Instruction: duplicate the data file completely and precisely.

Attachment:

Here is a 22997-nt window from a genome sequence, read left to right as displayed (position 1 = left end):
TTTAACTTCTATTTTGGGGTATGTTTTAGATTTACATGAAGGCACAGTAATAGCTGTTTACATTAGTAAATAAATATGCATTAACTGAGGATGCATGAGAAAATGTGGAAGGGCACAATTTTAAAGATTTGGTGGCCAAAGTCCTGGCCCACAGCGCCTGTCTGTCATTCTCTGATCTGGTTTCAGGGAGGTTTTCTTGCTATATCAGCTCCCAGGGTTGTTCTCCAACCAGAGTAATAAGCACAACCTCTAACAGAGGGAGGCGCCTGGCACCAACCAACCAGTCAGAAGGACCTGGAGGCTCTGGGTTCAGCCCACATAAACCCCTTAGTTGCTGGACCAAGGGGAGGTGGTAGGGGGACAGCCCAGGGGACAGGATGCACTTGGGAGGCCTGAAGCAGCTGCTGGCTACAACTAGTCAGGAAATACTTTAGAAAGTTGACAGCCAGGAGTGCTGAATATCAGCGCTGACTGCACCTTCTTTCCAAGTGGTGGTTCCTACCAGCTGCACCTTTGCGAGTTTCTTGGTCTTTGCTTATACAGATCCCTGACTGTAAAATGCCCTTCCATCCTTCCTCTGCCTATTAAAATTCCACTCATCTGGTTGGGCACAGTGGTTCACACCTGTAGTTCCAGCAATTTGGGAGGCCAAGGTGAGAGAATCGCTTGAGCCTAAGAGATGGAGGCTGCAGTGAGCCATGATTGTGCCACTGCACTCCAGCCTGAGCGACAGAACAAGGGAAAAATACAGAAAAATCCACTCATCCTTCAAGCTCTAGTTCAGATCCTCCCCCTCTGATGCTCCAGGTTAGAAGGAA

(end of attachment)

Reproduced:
Here is a 22997-nt window from a genome sequence, read left to right as displayed (position 1 = left end):
TTTAACTTCTATTTTGGGGTATGTTTTAGATTTACATGAAGGCACAGTAATAGCTGTTTACATTAGTAAATAAATATGCATTAACTGAGGATGCATGAGAAAATGTGGAAGGGCACAATTTTAAAGATTTGGTGGCCAAAGTCCTGGCCCACAGCGCCTGTCTGTCATTCTCTGATCTGGTTTCAGGGAGGTTTTCTTGCTATATCAGCTCCCAGGGTTGTTCTCCAACCAGAGTAATAAGCACAACCTCTAACAGAGGGAGGCGCCTGGCACCAACCAACCAGTCAGAAGGACCTGGAGGCTCTGGGTTCAGCCCACATAAACCCCTTAGTTGCTGGACCAAGGGGAGGTGGTAGGGGGACAGCCCAGGGGACAGGATGCACTTGGGAGGCCTGAAGCAGCTGCTGGCTACAACTAGTCAGGAAATACTTTAGAAAGTTGACAGCCAGGAGTGCTGAATATCAGCGCTGACTGCACCTTCTTTCCAAGTGGTGGTTCCTACCAGCTGCACCTTTGCGAGTTTCTTGGTCTTTGCTTATACAGATCCCTGACTGTAAAATGCCCTTCCATCCTTCCTCTGCCTATTAAAATTCCACTCATCTGGTTGGGCACAGTGGTTCACACCTGTAGTTCCAGCAATTTGGGAGGCCAAGGTGAGAGAATCGCTTGAGCCTAAGAGATGGAGGCTGCAGTGAGCCATGATTGTGCCACTGCACTCCAGCCTGAGCGACAGAACAAGGGAAAAATACAGAAAAATCCACTCATCCTTCAAGCTCTAGTTCAGATCCTCCCCCTCTGATGCTCCAGGTTAGAAGGAA